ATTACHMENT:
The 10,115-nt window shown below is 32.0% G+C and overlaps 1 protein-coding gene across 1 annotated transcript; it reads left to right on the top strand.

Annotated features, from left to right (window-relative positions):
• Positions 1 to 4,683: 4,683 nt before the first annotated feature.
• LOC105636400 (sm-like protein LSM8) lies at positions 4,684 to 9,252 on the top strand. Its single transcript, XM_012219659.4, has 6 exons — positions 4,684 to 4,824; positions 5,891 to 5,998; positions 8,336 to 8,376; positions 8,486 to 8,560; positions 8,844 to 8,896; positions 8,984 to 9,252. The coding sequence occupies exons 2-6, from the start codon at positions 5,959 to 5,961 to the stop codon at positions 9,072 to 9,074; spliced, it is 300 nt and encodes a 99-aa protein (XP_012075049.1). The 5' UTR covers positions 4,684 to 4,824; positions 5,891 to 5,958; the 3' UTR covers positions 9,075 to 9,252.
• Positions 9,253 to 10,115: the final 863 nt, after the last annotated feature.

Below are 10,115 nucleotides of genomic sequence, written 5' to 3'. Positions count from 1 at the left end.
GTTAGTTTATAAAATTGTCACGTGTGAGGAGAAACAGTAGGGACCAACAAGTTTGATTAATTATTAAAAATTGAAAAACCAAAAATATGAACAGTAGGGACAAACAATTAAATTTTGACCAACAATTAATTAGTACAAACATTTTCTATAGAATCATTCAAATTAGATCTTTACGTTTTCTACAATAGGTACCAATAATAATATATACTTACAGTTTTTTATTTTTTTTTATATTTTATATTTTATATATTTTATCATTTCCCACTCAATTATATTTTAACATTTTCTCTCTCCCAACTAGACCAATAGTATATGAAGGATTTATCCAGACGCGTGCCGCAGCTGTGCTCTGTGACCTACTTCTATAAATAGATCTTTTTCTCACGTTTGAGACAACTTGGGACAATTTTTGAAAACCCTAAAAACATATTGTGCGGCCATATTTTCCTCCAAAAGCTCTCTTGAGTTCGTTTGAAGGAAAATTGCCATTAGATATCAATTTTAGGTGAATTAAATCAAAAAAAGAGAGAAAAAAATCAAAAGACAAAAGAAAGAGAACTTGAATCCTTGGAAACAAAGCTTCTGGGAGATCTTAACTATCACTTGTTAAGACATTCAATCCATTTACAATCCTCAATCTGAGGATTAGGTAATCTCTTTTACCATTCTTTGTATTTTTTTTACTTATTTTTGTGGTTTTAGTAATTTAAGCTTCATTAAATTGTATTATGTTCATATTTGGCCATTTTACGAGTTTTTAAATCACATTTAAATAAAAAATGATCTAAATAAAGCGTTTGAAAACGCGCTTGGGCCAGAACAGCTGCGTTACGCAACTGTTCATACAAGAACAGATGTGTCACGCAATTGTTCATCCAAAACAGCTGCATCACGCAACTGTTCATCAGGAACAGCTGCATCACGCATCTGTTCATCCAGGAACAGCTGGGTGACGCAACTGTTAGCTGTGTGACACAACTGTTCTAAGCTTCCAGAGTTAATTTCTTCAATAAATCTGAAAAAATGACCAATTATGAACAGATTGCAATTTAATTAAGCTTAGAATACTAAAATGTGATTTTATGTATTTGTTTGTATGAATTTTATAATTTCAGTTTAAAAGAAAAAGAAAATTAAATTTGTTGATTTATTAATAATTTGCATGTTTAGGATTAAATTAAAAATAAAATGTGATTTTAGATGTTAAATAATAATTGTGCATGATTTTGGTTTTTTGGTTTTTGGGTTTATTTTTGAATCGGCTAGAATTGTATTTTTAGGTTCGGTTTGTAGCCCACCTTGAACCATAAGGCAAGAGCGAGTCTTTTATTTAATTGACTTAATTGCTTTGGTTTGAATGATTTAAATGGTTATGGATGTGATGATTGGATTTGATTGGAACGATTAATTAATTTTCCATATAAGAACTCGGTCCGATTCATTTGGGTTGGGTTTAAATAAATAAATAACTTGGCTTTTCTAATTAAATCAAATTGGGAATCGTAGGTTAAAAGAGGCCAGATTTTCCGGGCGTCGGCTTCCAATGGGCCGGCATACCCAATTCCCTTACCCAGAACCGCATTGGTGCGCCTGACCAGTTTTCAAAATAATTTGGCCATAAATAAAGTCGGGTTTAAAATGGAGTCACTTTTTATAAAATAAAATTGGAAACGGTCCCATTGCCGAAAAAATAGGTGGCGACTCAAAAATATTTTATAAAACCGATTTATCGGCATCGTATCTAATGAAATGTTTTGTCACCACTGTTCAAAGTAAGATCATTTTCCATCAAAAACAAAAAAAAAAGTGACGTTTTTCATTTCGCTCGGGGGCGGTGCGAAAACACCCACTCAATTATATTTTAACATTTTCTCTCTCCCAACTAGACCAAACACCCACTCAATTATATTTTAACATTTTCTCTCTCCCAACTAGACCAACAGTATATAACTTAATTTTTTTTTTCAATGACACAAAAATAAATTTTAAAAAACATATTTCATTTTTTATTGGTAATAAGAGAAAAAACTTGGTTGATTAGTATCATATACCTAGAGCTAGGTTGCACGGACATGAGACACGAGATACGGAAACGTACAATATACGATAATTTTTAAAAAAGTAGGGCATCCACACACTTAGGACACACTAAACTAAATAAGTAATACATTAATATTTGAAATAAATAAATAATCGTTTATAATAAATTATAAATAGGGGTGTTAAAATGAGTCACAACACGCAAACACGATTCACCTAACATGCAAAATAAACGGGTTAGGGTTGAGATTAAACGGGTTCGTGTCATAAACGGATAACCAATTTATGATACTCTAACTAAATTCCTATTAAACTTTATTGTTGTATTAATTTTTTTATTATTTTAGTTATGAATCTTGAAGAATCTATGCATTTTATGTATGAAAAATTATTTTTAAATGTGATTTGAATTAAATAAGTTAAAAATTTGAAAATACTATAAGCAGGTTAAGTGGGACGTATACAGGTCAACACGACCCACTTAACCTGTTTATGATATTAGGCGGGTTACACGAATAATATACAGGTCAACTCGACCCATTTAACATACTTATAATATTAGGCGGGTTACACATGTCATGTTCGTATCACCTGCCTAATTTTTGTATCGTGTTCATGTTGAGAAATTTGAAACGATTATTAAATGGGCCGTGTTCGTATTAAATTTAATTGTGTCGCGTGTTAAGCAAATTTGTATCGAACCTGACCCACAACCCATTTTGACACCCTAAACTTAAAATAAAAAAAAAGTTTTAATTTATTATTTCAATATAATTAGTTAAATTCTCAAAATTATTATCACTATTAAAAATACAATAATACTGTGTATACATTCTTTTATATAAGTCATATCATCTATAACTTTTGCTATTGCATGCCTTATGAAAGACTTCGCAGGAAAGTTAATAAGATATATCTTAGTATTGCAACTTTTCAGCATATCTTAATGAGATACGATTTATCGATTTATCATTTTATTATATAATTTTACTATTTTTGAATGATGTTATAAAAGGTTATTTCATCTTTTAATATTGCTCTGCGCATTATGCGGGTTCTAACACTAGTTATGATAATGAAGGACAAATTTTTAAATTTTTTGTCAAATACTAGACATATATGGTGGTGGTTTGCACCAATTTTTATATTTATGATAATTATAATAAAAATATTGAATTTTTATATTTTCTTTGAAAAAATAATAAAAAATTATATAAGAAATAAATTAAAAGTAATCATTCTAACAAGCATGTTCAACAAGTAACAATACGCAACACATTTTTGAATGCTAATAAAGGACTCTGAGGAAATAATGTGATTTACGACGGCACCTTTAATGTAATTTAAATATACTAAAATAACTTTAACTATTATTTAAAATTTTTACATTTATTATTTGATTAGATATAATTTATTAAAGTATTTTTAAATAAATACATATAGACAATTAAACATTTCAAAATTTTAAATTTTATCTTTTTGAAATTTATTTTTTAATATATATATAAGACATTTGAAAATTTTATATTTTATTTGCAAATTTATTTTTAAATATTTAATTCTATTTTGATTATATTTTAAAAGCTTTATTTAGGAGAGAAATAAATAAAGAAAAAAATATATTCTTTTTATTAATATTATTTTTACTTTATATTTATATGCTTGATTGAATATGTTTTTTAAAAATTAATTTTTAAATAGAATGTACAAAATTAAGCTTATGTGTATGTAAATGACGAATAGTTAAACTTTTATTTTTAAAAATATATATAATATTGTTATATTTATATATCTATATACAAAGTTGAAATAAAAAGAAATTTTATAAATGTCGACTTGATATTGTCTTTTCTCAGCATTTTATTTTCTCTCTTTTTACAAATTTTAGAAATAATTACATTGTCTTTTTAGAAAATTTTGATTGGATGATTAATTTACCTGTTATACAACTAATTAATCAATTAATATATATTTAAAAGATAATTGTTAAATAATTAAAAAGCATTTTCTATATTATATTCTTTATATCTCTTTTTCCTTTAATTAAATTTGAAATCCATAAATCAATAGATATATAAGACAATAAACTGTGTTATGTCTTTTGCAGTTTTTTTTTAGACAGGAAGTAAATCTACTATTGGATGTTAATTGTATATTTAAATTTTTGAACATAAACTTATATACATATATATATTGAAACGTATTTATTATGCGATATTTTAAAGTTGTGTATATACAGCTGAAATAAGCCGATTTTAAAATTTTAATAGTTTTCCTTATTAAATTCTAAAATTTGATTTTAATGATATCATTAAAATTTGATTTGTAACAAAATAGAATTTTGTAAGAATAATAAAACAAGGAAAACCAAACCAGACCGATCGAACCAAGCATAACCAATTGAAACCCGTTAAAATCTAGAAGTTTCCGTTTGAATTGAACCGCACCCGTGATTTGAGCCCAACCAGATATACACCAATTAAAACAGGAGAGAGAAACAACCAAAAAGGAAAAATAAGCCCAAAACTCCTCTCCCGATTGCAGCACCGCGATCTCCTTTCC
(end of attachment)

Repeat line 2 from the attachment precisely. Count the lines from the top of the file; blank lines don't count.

Annotated features, from left to right (window-relative positions):